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Identification of a single ancestral CYP1B1 mutation in Slovak Gypsies (Roms) affected with primary congenital glaucoma


Primary congenital glaucoma (PCG) is an autosomal recessive eye disease that occurs at an unusually high frequency in the ethnic isolate of Roms (Gypsies) in Slovakia. Recently, we linked the disease in this population to the GLC3A locus on 2p21. At this locus, mutations in the cytochrome P4501B1 (CYP1B1) gene have been identified as a molecular basis for this condition. Here, we report the results of CYP1B1 mutation screening of 43 PCG patients from 26 Slovak Rom families. A homozygous G→A transition at nucleotide 1505 in the highly conserved region of exon 3 was detected in all families. This mutation results in the E387K substitution, which affects the conserved K helix region of the cytochrome P450 molecule. Determination of the CYP1B1 polymorphic background showed a common DNA haplotype in all patients, thus indicating that the E387K mutation in Roms has originated from a single ancestral mutational event. The Slovak Roms represent the first population in which PCG is found to result from a single mutation in the CYP1B1 gene, so that a founder effect is the most plausible explanation of its increased incidence. An ARMS-PCR assay has been developed for fast detection of this mutation, thus allowing direct DNA based prenatal diagnosis as well as gene carrier detection in this particular population. Screening of 158 healthy Roms identified 17 (10.8%) mutation carriers, indicating that the frequency of PCG in this population may be even higher than originally estimated.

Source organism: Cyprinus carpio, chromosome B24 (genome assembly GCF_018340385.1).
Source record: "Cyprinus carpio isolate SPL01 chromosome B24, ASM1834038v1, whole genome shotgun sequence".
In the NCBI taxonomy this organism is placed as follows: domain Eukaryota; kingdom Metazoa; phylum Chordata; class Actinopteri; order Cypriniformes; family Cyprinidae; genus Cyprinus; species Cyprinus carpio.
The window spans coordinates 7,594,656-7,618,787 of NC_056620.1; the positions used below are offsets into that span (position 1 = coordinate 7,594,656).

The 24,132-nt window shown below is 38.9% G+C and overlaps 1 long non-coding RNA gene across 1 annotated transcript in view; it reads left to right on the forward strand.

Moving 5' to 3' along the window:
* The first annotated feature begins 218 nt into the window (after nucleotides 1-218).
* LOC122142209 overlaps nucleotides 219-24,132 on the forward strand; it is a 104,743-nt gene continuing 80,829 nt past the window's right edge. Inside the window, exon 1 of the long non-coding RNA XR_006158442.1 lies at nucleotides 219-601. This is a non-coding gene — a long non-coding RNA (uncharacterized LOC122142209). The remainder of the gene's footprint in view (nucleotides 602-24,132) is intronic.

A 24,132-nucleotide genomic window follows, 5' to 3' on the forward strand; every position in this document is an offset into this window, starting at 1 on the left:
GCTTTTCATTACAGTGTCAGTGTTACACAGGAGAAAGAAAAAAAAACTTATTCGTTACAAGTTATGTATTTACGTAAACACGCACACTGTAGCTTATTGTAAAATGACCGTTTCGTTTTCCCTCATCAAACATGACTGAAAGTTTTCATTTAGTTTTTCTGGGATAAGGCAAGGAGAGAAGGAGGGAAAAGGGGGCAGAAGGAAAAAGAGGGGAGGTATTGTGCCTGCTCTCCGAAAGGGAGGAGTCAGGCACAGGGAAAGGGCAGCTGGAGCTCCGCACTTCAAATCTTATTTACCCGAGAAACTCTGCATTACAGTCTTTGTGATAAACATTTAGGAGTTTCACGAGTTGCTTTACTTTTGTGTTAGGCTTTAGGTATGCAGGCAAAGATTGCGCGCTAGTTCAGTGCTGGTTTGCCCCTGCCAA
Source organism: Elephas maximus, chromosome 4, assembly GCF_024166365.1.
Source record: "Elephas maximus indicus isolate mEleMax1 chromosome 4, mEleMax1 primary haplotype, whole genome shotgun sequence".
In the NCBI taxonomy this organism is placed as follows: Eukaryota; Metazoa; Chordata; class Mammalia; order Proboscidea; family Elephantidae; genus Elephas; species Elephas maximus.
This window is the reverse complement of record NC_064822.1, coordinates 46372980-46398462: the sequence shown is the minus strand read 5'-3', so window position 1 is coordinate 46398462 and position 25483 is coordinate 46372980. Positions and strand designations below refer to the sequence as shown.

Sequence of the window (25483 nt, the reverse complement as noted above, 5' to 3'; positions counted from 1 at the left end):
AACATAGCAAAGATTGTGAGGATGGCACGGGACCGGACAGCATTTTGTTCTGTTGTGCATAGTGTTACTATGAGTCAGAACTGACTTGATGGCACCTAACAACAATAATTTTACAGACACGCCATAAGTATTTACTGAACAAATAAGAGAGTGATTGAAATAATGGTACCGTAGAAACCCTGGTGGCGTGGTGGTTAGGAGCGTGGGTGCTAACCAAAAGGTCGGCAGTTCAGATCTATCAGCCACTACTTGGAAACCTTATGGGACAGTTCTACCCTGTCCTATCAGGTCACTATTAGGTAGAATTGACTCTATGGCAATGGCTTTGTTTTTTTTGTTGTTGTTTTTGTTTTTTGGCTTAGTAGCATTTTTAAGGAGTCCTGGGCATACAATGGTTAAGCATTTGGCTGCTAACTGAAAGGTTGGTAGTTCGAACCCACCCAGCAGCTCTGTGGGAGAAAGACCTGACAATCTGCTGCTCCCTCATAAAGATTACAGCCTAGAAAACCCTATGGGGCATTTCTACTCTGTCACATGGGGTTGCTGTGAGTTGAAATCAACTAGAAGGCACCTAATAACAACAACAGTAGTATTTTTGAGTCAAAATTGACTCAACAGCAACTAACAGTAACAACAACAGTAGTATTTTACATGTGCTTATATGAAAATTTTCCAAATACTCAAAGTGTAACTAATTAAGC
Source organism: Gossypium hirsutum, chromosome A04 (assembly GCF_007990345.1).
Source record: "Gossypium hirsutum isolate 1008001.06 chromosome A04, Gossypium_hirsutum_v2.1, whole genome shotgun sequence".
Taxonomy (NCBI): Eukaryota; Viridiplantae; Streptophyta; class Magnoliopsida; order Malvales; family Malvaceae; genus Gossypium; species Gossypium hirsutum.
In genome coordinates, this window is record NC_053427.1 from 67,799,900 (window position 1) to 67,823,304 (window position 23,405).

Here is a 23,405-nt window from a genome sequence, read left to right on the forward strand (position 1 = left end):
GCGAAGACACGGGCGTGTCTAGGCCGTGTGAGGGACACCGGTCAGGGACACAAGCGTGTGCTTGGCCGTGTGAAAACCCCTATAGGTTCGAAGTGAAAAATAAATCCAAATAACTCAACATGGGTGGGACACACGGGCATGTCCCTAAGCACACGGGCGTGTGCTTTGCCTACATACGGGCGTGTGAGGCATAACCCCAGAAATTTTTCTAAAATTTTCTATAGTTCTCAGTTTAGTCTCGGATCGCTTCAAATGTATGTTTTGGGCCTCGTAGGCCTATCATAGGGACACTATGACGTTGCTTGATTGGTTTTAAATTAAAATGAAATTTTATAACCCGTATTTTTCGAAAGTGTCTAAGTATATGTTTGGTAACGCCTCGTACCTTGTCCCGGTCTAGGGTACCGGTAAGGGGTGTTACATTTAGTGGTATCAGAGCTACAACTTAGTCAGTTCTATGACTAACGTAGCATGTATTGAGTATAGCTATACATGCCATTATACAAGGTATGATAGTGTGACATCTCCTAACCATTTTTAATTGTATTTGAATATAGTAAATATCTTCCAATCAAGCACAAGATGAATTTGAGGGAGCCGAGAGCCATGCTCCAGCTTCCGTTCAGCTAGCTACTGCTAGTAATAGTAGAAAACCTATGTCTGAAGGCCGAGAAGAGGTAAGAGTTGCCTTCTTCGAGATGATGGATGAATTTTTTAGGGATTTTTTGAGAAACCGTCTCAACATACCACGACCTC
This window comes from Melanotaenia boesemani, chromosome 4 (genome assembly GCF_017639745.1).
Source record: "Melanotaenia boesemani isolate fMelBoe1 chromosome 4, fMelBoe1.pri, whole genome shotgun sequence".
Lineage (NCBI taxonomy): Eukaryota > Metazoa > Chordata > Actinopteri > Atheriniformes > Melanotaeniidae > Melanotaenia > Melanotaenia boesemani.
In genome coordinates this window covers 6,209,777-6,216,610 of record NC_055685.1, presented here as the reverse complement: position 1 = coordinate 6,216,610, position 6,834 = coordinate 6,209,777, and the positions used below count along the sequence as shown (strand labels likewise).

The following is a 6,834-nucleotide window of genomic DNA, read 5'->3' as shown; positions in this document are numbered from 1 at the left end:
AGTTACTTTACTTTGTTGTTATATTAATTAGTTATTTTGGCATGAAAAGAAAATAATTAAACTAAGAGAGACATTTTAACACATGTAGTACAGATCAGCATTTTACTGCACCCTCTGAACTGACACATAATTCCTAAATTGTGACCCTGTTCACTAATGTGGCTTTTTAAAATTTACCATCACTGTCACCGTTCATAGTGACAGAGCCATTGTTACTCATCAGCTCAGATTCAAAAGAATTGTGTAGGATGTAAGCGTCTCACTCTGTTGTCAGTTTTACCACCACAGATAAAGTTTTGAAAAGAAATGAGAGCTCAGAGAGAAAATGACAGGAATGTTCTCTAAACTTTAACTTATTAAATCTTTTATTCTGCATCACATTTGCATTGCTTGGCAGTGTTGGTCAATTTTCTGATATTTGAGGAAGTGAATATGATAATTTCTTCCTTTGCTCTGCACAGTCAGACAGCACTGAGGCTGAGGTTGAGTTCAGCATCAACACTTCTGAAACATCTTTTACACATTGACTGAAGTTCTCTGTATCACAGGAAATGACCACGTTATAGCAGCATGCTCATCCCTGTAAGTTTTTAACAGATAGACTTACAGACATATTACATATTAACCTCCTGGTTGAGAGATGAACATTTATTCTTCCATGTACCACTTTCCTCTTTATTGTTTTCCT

• primary congenital glaucoma (PCG)
  • cytochrome P4501B1
  • Roms (Gypsies)
  • founder effect

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